Sunday, August 23, 2009

Back to School with Susan Morgan

I first met Sue when I moved to New York many years ago. Over the years our careers took different directions with Sue leaving New York to follow her interest in Thai art and culture. Although Sue recently spent time in New York, her home is now in Chiang Mai where she lives with her husband and son. In Thailand Sue taught art, created a widely shown documentary on the use of hemp fibers in life cycle rituals healing practices of the Hmong hill tribe people, conducted preschool workshops with Burmese refuge women, and started her own pre-school.

In 2002 during an extended visit with her mother, she attended Brookdale Community College in New Jersey to begin working on a degree in pre-school education. However, needing to divide her time between Thailand and the US she researched online universities. In 2005 she enrolled in Empire State’s distance learning program and will complete her coursework in December 2009. Her degree will be in art and cultural studies.

This interview was taped on July 31,2009 and reviewed by Susan. Please send your comments to us by clicking on the message icon at the end of the interview.

What prompted you to go back to school?

The reason I went back to school was to learn more about early childhood education because that was where I was working. I took two courses at Brookdale and those courses gave me a wonderful insight into what I didn’t know. I then went back to Thailand and when I decided to come back to the States a second time for my son’s health I was given an opportunity to finally receive a college education. With my husband’s support, the time seemed right for me to get my college degree. In addition, I was encouraged by my cousin who was impressed by my work in early childhood education and with refuge women in Thailand. Online education is very expensive so her support was essential. I had really enjoyed the courses at Brookdale so this was something that I thought I would like to do.

Could you elaborate a bit more about the online experience – what was it like?

For the online schools you really have to do your research because it is easy to be hooked into something that is not good. Initially, I had been accepted into an online college in the storm path of Katrina. They were going to give me 78 credits right up front. Then I found out they were not a reliable or accredited university. In my research I learned that a lot of the online schools will give you a degree but there is a controversy about the accreditation process. You have to be very, very careful before you spend your money that you are getting a degree from a recognized institution.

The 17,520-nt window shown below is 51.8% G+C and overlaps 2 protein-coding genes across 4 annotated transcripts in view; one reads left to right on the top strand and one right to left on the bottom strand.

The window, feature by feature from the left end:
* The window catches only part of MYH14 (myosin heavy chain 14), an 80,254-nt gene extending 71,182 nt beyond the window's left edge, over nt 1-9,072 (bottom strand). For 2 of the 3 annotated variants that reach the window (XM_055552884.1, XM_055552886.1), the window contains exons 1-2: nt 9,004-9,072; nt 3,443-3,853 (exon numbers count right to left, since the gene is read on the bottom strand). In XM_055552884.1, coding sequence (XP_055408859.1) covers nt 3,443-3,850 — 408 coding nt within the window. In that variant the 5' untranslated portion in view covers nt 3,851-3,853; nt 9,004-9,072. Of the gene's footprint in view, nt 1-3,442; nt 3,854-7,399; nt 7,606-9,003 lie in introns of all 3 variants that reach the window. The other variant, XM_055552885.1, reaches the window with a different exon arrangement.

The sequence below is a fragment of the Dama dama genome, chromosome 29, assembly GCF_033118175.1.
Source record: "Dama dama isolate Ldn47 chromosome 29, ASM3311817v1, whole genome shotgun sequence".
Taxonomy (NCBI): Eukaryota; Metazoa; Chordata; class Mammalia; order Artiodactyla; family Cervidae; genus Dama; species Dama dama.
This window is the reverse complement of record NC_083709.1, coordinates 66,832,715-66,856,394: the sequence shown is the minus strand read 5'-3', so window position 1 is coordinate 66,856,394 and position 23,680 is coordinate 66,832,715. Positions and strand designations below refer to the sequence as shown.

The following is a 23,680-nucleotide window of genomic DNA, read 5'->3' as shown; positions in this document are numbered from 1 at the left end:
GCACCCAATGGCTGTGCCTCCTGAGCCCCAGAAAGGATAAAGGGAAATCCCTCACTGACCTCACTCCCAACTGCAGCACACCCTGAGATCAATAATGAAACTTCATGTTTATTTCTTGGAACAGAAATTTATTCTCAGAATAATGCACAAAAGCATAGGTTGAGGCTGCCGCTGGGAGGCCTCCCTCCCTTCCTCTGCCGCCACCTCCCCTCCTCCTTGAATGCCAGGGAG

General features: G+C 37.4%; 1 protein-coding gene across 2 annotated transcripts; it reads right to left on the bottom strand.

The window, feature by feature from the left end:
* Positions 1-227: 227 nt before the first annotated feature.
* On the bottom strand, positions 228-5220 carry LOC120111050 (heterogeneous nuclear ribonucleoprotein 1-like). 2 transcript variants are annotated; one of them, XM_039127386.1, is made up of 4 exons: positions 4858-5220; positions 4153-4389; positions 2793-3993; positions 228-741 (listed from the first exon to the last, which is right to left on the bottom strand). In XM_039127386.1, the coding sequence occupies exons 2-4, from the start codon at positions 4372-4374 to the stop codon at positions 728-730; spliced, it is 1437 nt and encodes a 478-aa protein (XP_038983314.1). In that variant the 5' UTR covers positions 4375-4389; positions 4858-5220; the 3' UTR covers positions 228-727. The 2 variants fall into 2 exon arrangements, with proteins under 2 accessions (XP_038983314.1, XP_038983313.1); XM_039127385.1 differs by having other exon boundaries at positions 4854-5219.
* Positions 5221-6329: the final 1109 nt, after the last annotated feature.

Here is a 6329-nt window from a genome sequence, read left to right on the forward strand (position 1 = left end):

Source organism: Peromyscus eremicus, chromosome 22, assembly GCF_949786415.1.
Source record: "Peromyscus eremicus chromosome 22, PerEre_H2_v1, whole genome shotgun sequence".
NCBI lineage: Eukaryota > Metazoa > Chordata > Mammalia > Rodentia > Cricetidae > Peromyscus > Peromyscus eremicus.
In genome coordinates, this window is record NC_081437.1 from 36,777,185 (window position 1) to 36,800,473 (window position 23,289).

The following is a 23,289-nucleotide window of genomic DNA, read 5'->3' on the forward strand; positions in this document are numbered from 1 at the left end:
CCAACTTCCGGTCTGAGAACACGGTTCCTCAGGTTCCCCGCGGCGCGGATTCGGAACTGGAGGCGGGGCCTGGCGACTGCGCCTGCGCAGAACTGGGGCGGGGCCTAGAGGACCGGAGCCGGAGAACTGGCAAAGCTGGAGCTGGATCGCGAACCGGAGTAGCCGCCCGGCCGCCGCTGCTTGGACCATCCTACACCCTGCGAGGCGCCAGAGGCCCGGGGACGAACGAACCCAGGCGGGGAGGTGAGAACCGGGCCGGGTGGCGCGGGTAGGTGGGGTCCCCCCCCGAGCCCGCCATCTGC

You mentioned taking initial courses at Brookdale and now you have almost completed your degree online, what has been most rewarding about your decision to return to school?

I think learning things that I should have learned years and years ago. It’s like doors opening – making new connections to my experience. Being self-educated in the art field I can now see certain relationships that I would not have uncovered had it not been the opportunity to further my education. Also, having new experiences is rewarding. I really like the fact that I can bring what I know to all my courses whether it’s science or mythology or art. I have a lot of history behind me that I can actually bring to the course. So that is quite rewarding to know that I know I can do these things.

I think family support is rewarding. My son who appreciates how hard I am working gives me a high five every time I get an “A.” Having peer relationships within the courses and professors who say you are on the mark and doing really great work, that’s all fuel for the fire for staying in the course and helps me keep going. The mentors that I have met are really helpful. The biggest surprise is that I’m holding a 4.0 average.

Can you elaborate a bit more on the role of mentors at Empire State?

You are given a mentor before you even start your courses. The mentors guide you through the process of obtaining life credits. There is a lot of reading and writing that you need to do to prove that you actually learned what was in those subject areas. To request life credit, referred to as Credit by Evaluation, you need to demonstrate that you have the equivalent knowledge even though you did not take a formal course.

There are two courses that you have to take prior to starting your general requirement courses. They are prep courses and every class that you want to get credit for you have to be evaluated and interviewed. The mentor who is in your area of interest for the degree program, helps you through this process and assists in the designing of your course work or Degree Plan. The mentor also prepares you for the interviews and other requirements. My mentor is not as involved now as she was in the beginning but I let her know the types of things that I am working on. She responds with encouragement, accolades and helps on any changes that need to be addressed over the requirements of the degree program.

What have been some of the obstacles in going back to school?